Ford: 'Not Nusayri, Alawite'
One could argue with Aita’s views, but it was this mosaic Syrians were so proud of until the 2011 uprising and subsequent civil war. Those in Turkey who dream of praying at the Umayyad Mosque [in Damascus] before solving our problems with the Kurds, Armenians, and Alawites have to approach the issue from this perspective to understand why their dreams did not materialize.
Aita’s second anecdote was about “Nusayri-minority regime” rhetoric. When Davutoglu kept on using the label “Nusayri” in a meeting in Cairo with the Syrian opposition, Robert Ford — the former US ambassador to Damascus who is aware of the Alawite allergy to that label — warned our minister: “Not Nusayri. Please refer to them as Alawites.”
There were anti-Bashar-al-Assad Alawites in that meeting. Aita added: “This rhetoric shows how far Davutoglu was removed from the legacy of Ottomans, Ataturk and from the spirit of the independence days. Davutoglu persisted in referring to the Nusayri minority regime. He even used that label in many meetings where there were Alawites strongly resisting Assad.”
This “Nusayri regime" nonsense was a basic Turkish mistake. Those who saw themselves as tutors of the “Syrian revolution” thought that by saying “Nusayri” they were making a distinction between Anatolian and Syrian Alawites and believed that with the uprising of Syrian Sunni majority, the minority regime there will soon be toppled. In the meantime, Arab Alawites in Antakya were being ignored. Anyone familiar with Syria knows that no Alawite in Syria will agree to be called Nusayri. That is actually the practice of Salafist and sectarian groups that want to portray Alawites as non-Muslims.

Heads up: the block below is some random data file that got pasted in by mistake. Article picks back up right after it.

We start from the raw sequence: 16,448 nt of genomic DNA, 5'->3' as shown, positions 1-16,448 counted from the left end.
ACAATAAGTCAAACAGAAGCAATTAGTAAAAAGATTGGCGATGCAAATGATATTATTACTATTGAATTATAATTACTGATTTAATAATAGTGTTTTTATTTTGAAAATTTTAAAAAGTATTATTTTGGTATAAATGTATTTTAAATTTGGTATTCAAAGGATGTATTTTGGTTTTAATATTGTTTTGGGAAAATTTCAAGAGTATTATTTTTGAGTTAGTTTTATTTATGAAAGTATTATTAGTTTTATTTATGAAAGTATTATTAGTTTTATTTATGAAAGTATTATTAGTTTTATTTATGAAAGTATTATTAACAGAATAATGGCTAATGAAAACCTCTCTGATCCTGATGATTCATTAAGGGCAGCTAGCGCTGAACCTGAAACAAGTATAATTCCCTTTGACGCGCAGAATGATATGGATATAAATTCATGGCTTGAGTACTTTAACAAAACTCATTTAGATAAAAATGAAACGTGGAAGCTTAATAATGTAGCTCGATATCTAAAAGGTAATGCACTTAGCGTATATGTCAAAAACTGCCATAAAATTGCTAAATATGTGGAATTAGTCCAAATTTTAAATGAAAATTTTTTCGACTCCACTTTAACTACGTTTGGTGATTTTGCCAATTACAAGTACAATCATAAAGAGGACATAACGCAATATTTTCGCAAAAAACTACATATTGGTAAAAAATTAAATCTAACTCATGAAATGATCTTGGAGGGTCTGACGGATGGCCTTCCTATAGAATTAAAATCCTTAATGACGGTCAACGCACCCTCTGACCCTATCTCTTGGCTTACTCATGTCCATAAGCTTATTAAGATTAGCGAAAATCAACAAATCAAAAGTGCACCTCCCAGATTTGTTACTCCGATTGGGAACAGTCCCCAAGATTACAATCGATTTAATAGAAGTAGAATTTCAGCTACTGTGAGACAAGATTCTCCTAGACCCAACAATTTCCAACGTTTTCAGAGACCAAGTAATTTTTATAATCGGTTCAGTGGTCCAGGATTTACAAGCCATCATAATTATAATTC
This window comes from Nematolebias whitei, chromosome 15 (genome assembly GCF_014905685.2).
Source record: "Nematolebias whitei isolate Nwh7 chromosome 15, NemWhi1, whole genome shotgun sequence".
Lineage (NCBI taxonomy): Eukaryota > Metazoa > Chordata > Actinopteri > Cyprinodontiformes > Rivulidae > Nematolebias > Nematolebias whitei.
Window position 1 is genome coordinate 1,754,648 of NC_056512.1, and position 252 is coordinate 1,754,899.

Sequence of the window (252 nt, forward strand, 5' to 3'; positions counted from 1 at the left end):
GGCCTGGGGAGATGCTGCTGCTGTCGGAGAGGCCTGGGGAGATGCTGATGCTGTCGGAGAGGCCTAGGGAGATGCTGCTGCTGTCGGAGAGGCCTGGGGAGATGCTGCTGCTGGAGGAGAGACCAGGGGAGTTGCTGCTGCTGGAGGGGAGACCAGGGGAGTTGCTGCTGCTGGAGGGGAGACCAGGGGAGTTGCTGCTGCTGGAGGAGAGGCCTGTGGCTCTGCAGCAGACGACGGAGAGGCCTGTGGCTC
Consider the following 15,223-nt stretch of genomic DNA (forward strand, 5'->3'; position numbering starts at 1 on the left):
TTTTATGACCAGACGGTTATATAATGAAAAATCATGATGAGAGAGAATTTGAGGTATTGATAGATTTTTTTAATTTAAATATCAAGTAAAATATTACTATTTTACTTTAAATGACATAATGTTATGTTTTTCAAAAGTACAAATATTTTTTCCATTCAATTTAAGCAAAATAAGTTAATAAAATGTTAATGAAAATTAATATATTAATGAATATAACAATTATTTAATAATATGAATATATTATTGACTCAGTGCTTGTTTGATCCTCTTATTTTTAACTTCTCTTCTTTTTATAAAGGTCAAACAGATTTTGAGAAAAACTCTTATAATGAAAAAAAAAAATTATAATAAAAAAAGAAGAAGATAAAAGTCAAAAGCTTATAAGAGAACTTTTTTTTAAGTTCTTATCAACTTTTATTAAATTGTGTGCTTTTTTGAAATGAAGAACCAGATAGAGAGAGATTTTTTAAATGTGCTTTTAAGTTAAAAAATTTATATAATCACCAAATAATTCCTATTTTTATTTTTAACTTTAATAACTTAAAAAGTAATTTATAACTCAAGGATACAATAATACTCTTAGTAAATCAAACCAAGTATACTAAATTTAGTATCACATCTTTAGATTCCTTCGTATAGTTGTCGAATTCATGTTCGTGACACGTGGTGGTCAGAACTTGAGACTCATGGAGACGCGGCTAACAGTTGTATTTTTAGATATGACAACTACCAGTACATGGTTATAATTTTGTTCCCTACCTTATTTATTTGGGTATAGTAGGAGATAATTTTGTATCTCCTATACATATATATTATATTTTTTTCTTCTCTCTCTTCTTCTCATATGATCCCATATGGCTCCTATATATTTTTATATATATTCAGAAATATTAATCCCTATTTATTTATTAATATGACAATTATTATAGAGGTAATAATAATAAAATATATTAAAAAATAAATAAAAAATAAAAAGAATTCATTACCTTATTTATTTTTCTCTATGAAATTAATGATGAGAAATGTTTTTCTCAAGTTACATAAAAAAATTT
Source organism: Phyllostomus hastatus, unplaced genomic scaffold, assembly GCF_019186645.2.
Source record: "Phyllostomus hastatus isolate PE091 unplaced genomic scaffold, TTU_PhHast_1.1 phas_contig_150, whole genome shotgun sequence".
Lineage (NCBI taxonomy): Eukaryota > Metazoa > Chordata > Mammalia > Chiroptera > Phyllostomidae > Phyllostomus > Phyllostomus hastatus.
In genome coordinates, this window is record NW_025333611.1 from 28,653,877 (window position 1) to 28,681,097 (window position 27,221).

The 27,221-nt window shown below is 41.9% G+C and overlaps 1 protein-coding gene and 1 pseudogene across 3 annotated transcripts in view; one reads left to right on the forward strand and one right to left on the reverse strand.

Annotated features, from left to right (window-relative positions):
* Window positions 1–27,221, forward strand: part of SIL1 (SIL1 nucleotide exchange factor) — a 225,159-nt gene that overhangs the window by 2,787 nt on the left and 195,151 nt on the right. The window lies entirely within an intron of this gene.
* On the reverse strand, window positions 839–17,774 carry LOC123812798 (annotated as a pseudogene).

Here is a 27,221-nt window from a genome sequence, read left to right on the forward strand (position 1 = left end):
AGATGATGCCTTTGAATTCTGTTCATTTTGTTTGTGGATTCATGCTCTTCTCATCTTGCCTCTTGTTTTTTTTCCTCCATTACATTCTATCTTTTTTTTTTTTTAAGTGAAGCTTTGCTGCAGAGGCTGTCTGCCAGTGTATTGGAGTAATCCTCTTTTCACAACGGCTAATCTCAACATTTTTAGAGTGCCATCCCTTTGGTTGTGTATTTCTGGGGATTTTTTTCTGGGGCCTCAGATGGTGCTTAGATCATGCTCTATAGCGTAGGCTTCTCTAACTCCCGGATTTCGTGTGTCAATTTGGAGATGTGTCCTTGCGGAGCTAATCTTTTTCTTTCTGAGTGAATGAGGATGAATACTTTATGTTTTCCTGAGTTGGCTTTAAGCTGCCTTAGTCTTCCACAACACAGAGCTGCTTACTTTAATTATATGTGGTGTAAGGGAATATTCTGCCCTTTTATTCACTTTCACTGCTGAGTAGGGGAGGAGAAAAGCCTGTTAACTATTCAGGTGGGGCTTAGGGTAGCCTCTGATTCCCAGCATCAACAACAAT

Bargaining for the Brotherhood
The Muslim Brotherhood, which is outlawed in Syria, is another cause for the backfiring of Turkey’s Syria policy. When I asked Sami Abu Lebban, a member of the Brotherhood's political bureau, “Was the return of the Brotherhood to Syria and permission for it to get involved in politics a subject of bargaining between the Turkish government and Assad?” He was taken back a bit but said, “Yes.” Wilhelm Langthaler, founder of the International Peace Initiative for Syria, was next to me.
He conveyed to me what Syrian Deputy Foreign Minister Faisal Mekdad told him: “When relations were good, Turkey persistently asked us to legalize the Brotherhood and allow it to join politics. Assad refused because to allow religious movements become a part of politics in a secular state would have meant opening the way for sectarianism.”
Langthaler is an Austrian leftist activist who actually favors allowing the Brotherhood to become politically active to thwart religious extremism. Contrary to the Assad regime, he says sidelining the Brotherhood promotes sectarianism.
Langthaler is absolute in thinking that the Brotherhood has to become part of political life. I quoted him to show how widespread the conviction is that Turkey’s sole mission in Syria is the Brotherhood.